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Utah Skies: Venus And The Young Moon

Tom Westre

Venus is the second planet from the Sun. It is often called the Earth’s twin sister because it is about the same size as Earth.

However, both planets are very different. Venus’ atmosphere is one hundred times thicker than the Earth’s and its surface temperature is a hot 900 degrees Fahrenheit. Venus doesn’t seem to have a life or oceans like Earth and it rotates backward. 

With a surface hot enough to melt lead the hope of finding life on its surface has faded away.

Over the past few decades, a number of missions were sent to Venus to find out why the planet was so different from Earth and to learn why it changed so radically.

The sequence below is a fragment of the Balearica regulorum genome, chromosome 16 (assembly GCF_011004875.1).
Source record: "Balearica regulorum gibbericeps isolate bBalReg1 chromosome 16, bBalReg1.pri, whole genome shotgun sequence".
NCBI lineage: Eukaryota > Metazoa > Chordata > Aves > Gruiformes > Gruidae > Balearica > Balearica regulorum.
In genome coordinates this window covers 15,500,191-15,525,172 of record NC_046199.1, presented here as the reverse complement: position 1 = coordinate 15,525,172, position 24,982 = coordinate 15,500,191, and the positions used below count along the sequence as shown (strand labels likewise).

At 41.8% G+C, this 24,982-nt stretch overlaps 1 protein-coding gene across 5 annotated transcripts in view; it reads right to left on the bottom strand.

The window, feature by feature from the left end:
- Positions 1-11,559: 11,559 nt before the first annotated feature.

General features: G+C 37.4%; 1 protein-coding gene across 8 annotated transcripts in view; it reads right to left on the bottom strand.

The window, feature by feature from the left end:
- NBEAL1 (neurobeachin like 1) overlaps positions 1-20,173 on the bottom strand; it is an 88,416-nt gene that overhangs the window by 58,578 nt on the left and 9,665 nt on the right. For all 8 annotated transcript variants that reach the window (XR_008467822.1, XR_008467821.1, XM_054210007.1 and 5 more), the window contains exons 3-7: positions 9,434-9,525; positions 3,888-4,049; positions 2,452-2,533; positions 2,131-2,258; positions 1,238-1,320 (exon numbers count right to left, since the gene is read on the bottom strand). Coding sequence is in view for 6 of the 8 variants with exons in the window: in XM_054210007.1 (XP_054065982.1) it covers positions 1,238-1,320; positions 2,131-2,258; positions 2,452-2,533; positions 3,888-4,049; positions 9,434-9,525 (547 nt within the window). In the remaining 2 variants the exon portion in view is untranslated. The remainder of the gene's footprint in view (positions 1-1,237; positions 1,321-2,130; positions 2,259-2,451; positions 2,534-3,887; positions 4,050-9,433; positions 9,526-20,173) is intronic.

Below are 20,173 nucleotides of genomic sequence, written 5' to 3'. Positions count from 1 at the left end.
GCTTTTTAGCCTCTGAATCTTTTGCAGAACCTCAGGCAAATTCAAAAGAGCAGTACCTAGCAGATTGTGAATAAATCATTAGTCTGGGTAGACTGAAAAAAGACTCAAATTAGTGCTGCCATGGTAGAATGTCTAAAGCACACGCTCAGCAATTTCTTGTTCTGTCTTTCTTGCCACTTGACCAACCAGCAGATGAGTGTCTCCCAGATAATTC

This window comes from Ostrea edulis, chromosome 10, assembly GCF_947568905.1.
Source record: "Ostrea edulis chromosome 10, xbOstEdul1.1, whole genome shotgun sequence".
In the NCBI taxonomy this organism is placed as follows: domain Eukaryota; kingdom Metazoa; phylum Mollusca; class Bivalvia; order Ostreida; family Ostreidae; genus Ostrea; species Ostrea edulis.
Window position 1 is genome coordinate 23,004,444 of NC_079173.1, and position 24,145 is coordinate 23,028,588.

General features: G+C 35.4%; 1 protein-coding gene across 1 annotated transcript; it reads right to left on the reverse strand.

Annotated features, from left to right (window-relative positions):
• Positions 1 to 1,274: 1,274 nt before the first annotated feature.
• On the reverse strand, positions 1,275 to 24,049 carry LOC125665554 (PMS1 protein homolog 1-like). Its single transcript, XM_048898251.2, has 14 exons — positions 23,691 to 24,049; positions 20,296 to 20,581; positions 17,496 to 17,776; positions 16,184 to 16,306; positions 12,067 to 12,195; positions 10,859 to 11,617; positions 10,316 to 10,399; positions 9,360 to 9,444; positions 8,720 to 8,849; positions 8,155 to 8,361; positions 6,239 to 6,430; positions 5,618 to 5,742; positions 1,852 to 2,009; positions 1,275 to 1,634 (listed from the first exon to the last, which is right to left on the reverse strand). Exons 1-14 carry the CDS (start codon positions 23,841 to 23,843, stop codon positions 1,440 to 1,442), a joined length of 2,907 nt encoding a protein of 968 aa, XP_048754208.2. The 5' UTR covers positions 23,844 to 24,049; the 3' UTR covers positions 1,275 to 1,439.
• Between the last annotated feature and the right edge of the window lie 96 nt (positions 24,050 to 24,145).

Venus seems to be a planet with a runaway greenhouse climate that traps heat. Understanding how the climate of Venus changed can provide lessons for Earth’s climate.

Some researchers believe the atmosphere of Venus could hold some forms of life. The chemical phosphine has been detected in Venus’ atmosphere. Life is one of the explanations for its source. Further study is needed. 

NASA recently announced two missions to Venus to launch between 2028 and 2030.

One mission would study Venus’ atmosphere to find out how it formed and evolved and see if it ever had an ocean.

The second mission will map the planet’s surface to see how it developed so differently from Earth. It will also study any active volcanoes. 

This will give us a new understanding of how Venus changed from being an Earthlike planet to a hothouse.

You can see Venus after sunset to the west southwest on Friday, June 11. Look for the young thin crescent moon to the lower right of Venus.